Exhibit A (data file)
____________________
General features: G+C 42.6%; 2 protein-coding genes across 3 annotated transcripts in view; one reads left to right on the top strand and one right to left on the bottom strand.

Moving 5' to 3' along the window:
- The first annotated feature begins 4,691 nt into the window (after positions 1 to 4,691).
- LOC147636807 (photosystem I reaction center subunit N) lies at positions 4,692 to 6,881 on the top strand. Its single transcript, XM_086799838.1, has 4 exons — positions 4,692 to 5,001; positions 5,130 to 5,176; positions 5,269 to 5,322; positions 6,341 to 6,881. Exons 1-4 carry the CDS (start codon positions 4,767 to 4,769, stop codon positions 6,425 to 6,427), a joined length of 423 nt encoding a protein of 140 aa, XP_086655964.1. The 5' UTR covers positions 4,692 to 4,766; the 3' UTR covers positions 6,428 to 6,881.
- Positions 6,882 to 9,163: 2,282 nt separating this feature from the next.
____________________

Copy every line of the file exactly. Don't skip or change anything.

General features: G+C 42.6%; 2 protein-coding genes across 3 annotated transcripts in view; one reads left to right on the top strand and one right to left on the bottom strand.

Moving 5' to 3' along the window:
- The first annotated feature begins 4,691 nt into the window (after positions 1 to 4,691).
- LOC147636807 (photosystem I reaction center subunit N) lies at positions 4,692 to 6,881 on the top strand. Its single transcript, XM_086799838.1, has 4 exons — positions 4,692 to 5,001; positions 5,130 to 5,176; positions 5,269 to 5,322; positions 6,341 to 6,881. Exons 1-4 carry the CDS (start codon positions 4,767 to 4,769, stop codon positions 6,425 to 6,427), a joined length of 423 nt encoding a protein of 140 aa, XP_086655964.1. The 5' UTR covers positions 4,692 to 4,766; the 3' UTR covers positions 6,428 to 6,881.
- Positions 6,882 to 9,163: 2,282 nt separating this feature from the next.